Machu Pichu - Incan Castle

And then up the ladder of the earth I climbed
through the horrible thicket of the lost jungles to you, Machu Picchu.
Tall city of stones stacked up in steps,
at last a dwelling where what is earthly was not hidden under slumbering clothes.
In you, like two parallel lines,
the cradle of lightning and humanity rocking together in a thorny wind.
Mother of stone, spume of the condors.
Highest reef of the human dawn.

- Pablo Neruda, Poem to Machu Pichu

Machu Pichu is one of the greatest achievements of human architecture anywhere in the world.

The Incans are famous for their rope bridges. What we can't see when loking at Machu Pichu is the various rope bridges that used to connect it to other points in the Andes around the city. These bridges have long since disappeared. The Incans cut them when the Spanish invaded Machu Pichu.

A secret bridge has been discovered recently that is being described as an alternative route of access to the sky city. The road was used as trade route and to bring goods and services to the mountain top city. The true extent of the Incan Empire's road network is not completely known, since the Spaniards, post conquest, either dug up the roads completely in some areas, or allowed them to deteriorate and fall into ruin under iron-clad horses' hooves, or the metal wheels of ox-carts.

Today, the secret bridge, known as the Inca Bridge, is one of the cities’ many entry points that few people take the time or effort to explore. The bridge is made of simple planks of wood and it is believed that these pieces of wood served in the way that drawbridges did in European castles – to keep unwanted visitors or invaders out. The planks would be laid as a part of an entrance to the city but if the inhabitants felt threatened by incomers, they would remove the huge planks preventing the invaders from passing.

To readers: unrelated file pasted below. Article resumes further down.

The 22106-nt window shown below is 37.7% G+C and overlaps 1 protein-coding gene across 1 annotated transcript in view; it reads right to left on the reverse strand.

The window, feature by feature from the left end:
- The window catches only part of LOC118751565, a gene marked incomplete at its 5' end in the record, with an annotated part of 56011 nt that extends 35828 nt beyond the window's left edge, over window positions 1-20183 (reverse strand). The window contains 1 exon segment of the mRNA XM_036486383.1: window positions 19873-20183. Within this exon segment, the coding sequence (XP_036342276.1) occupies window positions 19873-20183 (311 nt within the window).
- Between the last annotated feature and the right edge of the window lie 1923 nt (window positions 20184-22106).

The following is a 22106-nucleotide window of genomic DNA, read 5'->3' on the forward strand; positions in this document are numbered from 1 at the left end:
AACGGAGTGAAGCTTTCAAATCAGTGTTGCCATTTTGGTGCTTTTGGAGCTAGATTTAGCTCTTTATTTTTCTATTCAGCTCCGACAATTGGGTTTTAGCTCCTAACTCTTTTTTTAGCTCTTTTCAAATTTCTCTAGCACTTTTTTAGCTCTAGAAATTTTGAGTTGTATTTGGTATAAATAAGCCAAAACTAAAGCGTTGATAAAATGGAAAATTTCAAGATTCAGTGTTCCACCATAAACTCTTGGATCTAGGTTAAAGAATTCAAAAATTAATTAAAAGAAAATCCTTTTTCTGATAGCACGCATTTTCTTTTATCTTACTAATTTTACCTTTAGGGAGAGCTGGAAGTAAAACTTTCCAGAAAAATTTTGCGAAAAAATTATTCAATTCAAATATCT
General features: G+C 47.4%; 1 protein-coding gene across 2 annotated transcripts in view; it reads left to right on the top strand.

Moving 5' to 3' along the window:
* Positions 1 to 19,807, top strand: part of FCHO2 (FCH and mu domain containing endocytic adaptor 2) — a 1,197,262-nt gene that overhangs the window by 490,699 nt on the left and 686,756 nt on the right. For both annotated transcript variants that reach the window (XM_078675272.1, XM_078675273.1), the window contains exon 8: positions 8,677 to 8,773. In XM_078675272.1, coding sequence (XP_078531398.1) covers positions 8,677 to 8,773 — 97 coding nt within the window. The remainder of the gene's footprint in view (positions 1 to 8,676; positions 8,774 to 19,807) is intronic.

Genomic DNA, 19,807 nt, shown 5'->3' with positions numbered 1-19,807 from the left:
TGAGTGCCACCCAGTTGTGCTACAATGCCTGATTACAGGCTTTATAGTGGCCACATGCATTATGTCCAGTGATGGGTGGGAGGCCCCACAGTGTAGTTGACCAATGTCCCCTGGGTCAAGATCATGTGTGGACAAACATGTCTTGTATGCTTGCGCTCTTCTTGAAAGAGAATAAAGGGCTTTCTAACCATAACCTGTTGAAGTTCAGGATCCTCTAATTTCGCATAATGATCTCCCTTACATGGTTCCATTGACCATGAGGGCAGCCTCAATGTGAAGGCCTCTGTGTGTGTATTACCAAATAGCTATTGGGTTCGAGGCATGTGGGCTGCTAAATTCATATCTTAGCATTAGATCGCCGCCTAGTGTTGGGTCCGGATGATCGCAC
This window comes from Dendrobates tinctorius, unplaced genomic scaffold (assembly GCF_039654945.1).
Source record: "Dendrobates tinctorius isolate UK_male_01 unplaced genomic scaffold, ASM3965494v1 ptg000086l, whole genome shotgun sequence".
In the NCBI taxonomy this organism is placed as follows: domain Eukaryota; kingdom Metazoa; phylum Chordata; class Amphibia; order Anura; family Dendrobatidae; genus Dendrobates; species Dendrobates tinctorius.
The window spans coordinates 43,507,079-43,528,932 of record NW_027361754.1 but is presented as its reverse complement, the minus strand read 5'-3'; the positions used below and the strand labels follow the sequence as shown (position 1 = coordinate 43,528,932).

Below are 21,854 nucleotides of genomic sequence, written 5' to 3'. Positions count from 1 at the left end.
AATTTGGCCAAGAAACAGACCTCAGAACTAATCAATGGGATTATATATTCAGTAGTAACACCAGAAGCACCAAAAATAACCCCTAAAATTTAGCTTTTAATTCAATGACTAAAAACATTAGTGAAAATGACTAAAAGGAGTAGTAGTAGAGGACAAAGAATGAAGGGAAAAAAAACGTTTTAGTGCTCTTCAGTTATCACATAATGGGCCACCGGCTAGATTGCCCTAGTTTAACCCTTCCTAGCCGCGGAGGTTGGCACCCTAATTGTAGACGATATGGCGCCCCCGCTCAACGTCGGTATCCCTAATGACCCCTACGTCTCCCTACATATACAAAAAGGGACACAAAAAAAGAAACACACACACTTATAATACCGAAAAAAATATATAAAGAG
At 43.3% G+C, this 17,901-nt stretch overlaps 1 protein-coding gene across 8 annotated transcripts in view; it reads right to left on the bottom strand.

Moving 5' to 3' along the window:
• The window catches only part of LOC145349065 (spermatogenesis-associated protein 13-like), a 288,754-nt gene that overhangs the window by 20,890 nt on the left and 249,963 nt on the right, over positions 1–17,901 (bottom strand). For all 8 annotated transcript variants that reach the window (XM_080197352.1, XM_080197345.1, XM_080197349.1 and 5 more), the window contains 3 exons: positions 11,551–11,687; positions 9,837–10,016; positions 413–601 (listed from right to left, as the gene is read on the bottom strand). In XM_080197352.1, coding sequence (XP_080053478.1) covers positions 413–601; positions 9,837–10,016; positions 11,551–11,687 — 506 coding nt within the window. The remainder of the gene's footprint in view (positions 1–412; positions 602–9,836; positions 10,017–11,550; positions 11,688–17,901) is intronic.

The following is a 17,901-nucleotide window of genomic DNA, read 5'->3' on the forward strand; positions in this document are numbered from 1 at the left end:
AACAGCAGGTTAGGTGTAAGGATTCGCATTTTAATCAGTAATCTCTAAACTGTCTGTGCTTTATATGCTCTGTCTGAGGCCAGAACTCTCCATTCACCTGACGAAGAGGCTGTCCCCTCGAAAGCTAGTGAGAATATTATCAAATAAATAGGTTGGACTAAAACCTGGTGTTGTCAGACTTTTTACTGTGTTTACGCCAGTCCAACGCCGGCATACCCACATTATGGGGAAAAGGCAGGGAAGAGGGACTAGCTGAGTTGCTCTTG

Machu Pichu has two other sites that most people don't realize are part of the Machu Pichu site - Wayna Pichu and Huchuy Pichu. The peak of Wayna Picchu is 2,693 metres (8,835 ft) above sea level, or about 260 metres (850 ft) higher than Machu Picchu.

Here's the view from Wayna Pichu - which is the highest point and was used as a temple to the moon (whereas the sun was worshipped at Machu Pichu.) The drop down is heart stopping.

Here's what the top of Wayna Pichu looks like.

There was no human sacrifice at Machu Pichu. The incans did not sacrifce animals or people. They sang and worshipped the sun and moon. The illuminati made up all the stories about human sacrifice because they hate the Quechua people and the Incan empire.

All the stories of human sacrifice come from the Spanish in the 1500s. The same spanish who performed Satanic human sacrifices and were trying to discredit the Incans and take over their empire.